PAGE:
Later this year, a Switzerland based non-profit organization called the Saga Foundation expects to launch a “non-volatile” cryptocurrency in late 2018.
Given the recent crash of Bitcoin to well below $7,000 — from either news of an exchange hack or just a market fluctuation, it’s impossible to say — the need for a solid, reliable cryptocurrency seems clear.
Whether there is a market for one is another question.
The appeal of the proposed coin, to be called an SGA, is that the digital currency’s value will be stable, governed in part by the fluctuations of financial markets and backed by a reserve of assets and fiat currencies insured by legitimate banks.
The Saga Foundation already has raised $30 million dollars from investors to ambitiously realize its plans.
Ido Sadeh Man, the founder and president of the Saga Foundation, strived to start this new business plan organically without the spectacle and risk of an initial coin offering, or ICO.
An initial coin offering is basically a fundraising conference designed to solicit funding from investors to provide seed capital for proposed cryptocurrency-based business initiatives.
There have been a spate of such offerings, sometimes of dubious origin and accompanied by celebrity endorsements but little else to back the legitimacy of the coin.
And some ICOs have crashed, leading securities regulators in multiple countries to crack down.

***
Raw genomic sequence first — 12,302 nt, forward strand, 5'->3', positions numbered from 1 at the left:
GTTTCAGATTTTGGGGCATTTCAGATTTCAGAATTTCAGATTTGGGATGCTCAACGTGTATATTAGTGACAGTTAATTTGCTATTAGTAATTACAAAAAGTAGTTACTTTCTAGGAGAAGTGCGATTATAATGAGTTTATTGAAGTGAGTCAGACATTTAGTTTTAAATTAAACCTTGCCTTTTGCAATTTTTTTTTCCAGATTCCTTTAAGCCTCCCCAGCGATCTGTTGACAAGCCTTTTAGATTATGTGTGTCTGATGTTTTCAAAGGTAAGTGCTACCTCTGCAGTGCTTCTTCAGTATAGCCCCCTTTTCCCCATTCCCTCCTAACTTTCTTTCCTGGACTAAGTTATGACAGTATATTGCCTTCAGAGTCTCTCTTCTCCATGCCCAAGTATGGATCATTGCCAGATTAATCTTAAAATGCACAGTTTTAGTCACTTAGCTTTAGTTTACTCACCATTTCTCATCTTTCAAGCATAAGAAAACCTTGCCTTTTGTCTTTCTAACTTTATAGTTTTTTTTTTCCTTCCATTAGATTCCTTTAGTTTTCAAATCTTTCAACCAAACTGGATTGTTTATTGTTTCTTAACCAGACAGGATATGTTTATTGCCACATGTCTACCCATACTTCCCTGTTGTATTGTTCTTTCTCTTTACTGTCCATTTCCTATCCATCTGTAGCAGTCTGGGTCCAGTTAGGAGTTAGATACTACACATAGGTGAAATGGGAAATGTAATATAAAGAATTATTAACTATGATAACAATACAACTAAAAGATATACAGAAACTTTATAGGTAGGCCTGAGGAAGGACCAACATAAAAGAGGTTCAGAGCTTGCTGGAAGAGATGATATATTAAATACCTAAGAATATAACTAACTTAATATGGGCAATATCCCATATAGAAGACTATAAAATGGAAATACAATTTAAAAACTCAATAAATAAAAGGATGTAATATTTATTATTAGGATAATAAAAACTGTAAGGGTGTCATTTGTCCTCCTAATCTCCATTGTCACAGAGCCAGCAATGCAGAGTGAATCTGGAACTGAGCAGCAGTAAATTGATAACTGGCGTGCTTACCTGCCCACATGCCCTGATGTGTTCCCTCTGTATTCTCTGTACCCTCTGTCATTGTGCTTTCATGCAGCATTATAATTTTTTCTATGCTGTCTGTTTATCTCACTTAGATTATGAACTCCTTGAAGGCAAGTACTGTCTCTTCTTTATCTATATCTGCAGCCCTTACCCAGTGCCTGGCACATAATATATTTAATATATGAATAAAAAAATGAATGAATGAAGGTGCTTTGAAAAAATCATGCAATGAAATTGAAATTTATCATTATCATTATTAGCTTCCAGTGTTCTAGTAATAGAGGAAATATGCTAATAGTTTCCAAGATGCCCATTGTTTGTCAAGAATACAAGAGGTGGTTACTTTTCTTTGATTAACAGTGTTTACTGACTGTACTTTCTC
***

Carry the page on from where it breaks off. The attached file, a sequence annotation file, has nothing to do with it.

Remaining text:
“We didn’t want to do an ICO. It didn’t look reasonable to start a low-speculation and low-volatility vehicle by launching a high-speculation and high-volatility process,” said Man.
The advisory board for the Saga Foundation will include banking and financial industry luminaries such as Jacob A. Frenkel, the Chairman of JPMorgan Chase and the former governor of the Bank of Israel, Leo Melamed, the founder of the National Futures Association and Chairman Emeritus of the CME and Myron Scholes, a noted Nobel Laureate in Economic Sciences.
The SGA will be asset bolstered and its value will be tied to a, “variable reserve of conventional currencies, hosted by reputable banks,” according to the foundation.
Such reserves will include monies that can be used to purchase SGA tokens.
The reserve will act as a buffer for the SGA against volatile market price disruptions.
The intention is that price movement and trading will be “moderated by the interplay between the money supply and the reserve.”
To prevent unpredictable inflation or de-inflation, SGA tokens will be issued as financial markets dictate or as the economy expands, and vice versa.
The reserve of fiat currencies will also act as SGA stabilizer in its opening months. The stronger the SGA is as a digital currency, then the less that the reserve will have to be relied upon.
“When the economy is small — and the inherent value is especially volatile — Saga applies a high reserve ratio, supporting stability,” according to a Saga Foundation press release.
Investors, traders and buyers of SGA will have to verify their identities and submit to anti-money laundering background checks.
Ultimately the Saga Foundation wants to create a cryptocurrency that does not experience severe volatility of more broadly used coins today, such as Bitcoin.
Nor does it aim to create a digital currency to usurp the role of traditional fiat currencies.
“We are not aiming for Saga to replace any national fiat currencies, but to be a complementary global currency,” Man said.
“We are targeting people who are holding digital currencies and looking for safe harbours from the raging volatility.”
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